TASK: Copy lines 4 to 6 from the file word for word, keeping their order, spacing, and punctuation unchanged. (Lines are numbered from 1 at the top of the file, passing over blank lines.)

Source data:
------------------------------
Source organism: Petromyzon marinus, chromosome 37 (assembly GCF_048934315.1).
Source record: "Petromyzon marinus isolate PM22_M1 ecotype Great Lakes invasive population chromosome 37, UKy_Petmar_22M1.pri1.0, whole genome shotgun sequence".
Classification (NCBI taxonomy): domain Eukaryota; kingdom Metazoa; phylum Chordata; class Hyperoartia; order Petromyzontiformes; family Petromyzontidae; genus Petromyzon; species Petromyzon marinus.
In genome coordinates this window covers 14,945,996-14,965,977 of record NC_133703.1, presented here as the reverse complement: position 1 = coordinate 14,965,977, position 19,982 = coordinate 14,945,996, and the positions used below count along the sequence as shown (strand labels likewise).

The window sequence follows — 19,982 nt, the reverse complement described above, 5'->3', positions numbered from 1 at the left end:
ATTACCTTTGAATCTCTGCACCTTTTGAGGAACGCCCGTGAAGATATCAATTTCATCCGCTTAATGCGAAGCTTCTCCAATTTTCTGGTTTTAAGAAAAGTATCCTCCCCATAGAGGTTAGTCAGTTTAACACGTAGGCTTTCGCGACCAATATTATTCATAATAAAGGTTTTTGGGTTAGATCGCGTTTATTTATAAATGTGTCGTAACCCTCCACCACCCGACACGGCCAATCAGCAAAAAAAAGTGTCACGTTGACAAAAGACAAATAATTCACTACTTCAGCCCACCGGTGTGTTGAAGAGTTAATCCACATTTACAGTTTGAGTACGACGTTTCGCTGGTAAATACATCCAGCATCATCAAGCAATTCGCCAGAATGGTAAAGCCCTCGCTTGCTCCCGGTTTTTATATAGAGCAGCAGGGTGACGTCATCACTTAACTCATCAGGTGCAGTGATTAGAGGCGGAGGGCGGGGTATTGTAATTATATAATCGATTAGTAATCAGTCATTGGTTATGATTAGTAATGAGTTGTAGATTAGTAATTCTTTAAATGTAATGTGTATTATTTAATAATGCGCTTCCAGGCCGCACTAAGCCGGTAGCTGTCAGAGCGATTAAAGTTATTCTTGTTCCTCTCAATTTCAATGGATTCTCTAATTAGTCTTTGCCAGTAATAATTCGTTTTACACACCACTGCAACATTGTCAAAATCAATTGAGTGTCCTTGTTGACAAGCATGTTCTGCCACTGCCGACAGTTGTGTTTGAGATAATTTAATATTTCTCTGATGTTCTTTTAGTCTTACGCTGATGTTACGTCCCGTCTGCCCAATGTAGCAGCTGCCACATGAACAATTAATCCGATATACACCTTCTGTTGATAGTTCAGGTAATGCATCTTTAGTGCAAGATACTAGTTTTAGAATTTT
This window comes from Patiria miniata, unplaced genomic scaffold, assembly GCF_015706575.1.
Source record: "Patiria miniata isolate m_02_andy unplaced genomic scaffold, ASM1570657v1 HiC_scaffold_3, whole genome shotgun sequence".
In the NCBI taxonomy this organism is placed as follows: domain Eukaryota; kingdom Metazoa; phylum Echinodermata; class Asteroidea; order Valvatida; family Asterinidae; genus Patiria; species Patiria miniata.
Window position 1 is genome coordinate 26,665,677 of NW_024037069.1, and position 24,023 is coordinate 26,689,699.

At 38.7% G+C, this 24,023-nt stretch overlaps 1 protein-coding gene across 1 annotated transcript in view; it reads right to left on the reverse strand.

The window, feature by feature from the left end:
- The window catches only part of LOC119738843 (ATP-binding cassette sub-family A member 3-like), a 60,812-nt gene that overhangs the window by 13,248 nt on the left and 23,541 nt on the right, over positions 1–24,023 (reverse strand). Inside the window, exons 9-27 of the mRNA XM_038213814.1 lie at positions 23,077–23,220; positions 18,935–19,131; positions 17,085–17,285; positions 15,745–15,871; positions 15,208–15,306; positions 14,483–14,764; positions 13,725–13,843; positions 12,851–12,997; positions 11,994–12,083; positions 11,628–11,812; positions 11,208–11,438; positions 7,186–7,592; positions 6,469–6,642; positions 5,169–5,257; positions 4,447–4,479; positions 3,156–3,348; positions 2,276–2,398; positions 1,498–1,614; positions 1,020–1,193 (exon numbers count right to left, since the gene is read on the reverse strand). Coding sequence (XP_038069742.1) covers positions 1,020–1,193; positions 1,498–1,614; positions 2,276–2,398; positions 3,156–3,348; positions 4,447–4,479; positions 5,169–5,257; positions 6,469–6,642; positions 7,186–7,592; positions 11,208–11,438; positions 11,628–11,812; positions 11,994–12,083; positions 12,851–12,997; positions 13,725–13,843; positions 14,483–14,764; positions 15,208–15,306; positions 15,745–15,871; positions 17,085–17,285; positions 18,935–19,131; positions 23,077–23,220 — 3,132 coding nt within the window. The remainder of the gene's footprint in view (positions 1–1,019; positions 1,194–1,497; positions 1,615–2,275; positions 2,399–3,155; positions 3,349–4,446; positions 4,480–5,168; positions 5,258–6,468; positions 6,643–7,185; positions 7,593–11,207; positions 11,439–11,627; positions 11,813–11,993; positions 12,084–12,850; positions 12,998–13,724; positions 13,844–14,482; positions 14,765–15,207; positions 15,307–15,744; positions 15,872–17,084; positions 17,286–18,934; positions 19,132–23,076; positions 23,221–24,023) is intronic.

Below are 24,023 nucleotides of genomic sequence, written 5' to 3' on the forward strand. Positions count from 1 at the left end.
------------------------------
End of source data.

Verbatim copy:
In genome coordinates this window covers 14,945,996-14,965,977 of record NC_133703.1, presented here as the reverse complement: position 1 = coordinate 14,965,977, position 19,982 = coordinate 14,945,996, and the positions used below count along the sequence as shown (strand labels likewise).

The window sequence follows — 19,982 nt, the reverse complement described above, 5'->3', positions numbered from 1 at the left end:
ATTACCTTTGAATCTCTGCACCTTTTGAGGAACGCCCGTGAAGATATCAATTTCATCCGCTTAATGCGAAGCTTCTCCAATTTTCTGGTTTTAAGAAAAGTATCCTCCCCATAGAGGTTAGTCAGTTTAACACGTAGGCTTTCGCGACCAATATTATTCATAATAAAGGTTTTTGGGTTAGATCGCGTTTATTTATAAATGTGTCGTAACCCTCCACCACCCGACACGGCCAATCAGCAAAAAAAAGTGTCACGTTGACAAAAGACAAATAATTCACTACTTCAGCCCACCGGTGTGTTGAAGAGTTAATCCACATTTACAGTTTGAGTACGACGTTTCGCTGGTAAATACATCCAGCATCATCAAGCAATTCGCCAGAATGGTAAAGCCCTCGCTTGCTCCCGGTTTTTATATAGAGCAGCAGGGTGACGTCATCACTTAACTCATCAGGTGCAGTGATTAGAGGCGGAGGGCGGGGTATTGTAATTATATAATCGATTAGTAATCAGTCATTGGTTATGATTAGTAATGAGTTGTAGATTAGTAATTCTTTAAATGTAATGTGTATTATTTAATAATGCGCTTCCAGGCCGCACTAAGCCGGTAGCTGTCAGAGCGATTAAAGTTATTCTTGTTCCTCTCAATTTCAATGGATTCTCTAATTAGTCTTTGCCAGTAATAATTCGTTTTACACACCACTGCAACATTGTCAAAATCAATTGAGTGTCCTTGTTGACAAGCATGTTCTGCCACTGCCGACAGTTGTGTTTGAGATAATTTAATATTTCTCTGATGTTCTTTTAGTCTTACGCTGATGTTACGTCCCGTCTGCCCAATGTAGCAGCTGCCACATGAACAATTAATCCGATATACACCTTCTGTTGATAGTTCAGGTAATGCATCTTTAGTGCAAGATACTAGTTTTAGAATTTT